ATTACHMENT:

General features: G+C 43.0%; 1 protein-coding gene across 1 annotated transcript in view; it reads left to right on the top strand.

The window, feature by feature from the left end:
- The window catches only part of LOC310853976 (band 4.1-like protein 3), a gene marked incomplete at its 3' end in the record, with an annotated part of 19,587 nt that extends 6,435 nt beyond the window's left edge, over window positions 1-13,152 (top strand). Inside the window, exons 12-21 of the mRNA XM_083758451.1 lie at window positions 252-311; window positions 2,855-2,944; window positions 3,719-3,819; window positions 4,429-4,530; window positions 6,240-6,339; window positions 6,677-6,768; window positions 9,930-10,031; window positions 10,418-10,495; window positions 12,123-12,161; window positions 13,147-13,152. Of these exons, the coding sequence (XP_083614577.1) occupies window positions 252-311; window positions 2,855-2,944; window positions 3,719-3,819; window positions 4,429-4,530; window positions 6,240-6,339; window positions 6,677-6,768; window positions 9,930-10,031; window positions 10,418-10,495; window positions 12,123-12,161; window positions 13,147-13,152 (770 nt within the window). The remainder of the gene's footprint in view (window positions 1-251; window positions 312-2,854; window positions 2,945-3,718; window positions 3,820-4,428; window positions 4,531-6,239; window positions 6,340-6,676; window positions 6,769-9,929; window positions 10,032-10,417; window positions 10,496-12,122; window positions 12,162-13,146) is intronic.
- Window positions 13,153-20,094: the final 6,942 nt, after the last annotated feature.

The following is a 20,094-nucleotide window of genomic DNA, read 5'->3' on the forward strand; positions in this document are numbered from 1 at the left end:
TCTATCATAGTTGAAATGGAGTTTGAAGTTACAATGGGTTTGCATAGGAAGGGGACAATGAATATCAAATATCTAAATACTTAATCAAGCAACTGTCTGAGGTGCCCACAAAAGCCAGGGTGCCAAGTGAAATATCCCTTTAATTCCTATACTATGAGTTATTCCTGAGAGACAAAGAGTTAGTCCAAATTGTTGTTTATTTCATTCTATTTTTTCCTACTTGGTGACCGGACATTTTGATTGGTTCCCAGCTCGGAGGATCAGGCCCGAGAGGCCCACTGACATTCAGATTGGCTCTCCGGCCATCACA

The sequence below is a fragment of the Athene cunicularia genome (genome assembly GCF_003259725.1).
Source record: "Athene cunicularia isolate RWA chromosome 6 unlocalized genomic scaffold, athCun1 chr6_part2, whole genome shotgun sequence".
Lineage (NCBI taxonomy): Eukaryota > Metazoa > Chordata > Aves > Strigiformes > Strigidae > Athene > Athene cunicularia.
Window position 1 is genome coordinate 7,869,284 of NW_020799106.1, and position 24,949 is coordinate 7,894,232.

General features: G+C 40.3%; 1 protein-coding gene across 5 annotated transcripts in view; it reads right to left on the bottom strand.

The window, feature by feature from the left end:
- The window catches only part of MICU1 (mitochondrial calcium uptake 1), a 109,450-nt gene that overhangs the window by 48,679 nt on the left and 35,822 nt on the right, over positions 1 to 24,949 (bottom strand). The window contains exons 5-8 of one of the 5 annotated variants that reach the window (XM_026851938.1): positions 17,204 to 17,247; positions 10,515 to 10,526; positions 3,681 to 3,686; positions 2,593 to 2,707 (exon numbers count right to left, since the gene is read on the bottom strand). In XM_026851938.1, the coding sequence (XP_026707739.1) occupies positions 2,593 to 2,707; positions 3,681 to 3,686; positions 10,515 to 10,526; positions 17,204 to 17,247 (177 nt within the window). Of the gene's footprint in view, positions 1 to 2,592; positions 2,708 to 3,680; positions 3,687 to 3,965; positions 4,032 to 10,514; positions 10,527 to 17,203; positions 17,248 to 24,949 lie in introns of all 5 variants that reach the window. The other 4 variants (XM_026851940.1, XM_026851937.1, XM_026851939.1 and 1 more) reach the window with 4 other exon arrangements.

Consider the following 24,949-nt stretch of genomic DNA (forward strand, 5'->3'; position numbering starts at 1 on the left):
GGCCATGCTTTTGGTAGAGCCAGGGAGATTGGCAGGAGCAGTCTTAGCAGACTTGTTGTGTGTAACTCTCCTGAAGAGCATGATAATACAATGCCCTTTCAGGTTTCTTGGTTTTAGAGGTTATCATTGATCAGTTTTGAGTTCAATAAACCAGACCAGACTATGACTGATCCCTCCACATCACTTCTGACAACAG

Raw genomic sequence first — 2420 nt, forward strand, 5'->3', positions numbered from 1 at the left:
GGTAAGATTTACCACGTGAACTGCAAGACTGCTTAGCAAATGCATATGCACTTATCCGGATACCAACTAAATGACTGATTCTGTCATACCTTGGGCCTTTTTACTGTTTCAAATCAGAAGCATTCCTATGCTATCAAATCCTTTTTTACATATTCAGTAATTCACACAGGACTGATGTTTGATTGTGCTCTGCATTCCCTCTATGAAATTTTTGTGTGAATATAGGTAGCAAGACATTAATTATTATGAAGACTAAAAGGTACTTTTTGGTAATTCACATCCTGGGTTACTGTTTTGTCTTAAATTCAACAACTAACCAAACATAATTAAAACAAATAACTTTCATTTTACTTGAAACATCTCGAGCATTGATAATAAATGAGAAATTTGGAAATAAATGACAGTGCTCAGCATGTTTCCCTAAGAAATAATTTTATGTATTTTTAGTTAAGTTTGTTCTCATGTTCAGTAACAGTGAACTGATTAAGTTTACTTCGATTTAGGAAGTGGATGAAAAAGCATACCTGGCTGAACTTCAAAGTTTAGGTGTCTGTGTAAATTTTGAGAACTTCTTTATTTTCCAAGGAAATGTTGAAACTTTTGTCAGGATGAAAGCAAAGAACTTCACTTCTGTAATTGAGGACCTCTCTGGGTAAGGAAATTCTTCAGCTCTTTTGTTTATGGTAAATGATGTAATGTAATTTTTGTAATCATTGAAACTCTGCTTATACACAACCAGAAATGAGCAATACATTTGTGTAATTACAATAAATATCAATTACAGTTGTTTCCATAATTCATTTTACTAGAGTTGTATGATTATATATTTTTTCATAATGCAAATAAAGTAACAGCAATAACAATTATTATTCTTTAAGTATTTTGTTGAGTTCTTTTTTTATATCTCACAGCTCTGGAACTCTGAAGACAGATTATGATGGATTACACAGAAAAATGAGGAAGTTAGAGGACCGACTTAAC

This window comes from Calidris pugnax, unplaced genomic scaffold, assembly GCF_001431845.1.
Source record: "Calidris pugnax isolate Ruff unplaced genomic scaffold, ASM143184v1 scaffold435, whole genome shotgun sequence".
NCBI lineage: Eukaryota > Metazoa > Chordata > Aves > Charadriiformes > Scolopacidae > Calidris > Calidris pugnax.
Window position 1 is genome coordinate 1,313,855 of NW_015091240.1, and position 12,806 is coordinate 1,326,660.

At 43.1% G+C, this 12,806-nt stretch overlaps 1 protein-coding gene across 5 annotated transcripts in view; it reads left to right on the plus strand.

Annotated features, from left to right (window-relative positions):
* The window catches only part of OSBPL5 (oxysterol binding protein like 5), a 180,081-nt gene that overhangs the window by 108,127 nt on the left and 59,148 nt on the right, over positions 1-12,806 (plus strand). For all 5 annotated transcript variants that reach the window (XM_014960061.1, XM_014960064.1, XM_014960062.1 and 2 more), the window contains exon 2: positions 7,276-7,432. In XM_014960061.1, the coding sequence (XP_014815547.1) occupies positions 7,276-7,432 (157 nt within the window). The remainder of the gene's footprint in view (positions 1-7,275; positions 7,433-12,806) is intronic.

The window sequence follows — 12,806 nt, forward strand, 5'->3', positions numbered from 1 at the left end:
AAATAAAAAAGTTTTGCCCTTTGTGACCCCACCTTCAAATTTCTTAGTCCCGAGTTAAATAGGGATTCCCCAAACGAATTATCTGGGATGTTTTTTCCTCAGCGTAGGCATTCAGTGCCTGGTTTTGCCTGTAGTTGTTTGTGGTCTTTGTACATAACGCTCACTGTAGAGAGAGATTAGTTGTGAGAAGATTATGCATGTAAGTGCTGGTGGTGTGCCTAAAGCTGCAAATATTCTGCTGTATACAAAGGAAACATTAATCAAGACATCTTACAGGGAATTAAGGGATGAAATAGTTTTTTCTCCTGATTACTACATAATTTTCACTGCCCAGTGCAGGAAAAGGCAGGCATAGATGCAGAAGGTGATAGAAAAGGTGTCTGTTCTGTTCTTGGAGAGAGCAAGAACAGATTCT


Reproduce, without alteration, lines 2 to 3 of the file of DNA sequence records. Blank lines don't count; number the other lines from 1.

The window, feature by feature from the left end:
- The window catches only part of LOC310853976 (band 4.1-like protein 3), a gene marked incomplete at its 3' end in the record, with an annotated part of 19,587 nt that extends 6,435 nt beyond the window's left edge, over window positions 1-13,152 (top strand). Inside the window, exons 12-21 of the mRNA XM_083758451.1 lie at window positions 252-311; window positions 2,855-2,944; window positions 3,719-3,819; window positions 4,429-4,530; window positions 6,240-6,339; window positions 6,677-6,768; window positions 9,930-10,031; window positions 10,418-10,495; window positions 12,123-12,161; window positions 13,147-13,152. Of these exons, the coding sequence (XP_083614577.1) occupies window positions 252-311; window positions 2,855-2,944; window positions 3,719-3,819; window positions 4,429-4,530; window positions 6,240-6,339; window positions 6,677-6,768; window positions 9,930-10,031; window positions 10,418-10,495; window positions 12,123-12,161; window positions 13,147-13,152 (770 nt within the window). The remainder of the gene's footprint in view (window positions 1-251; window positions 312-2,854; window positions 2,945-3,718; window positions 3,820-4,428; window positions 4,531-6,239; window positions 6,340-6,676; window positions 6,769-9,929; window positions 10,032-10,417; window positions 10,496-12,122; window positions 12,162-13,146) is intronic.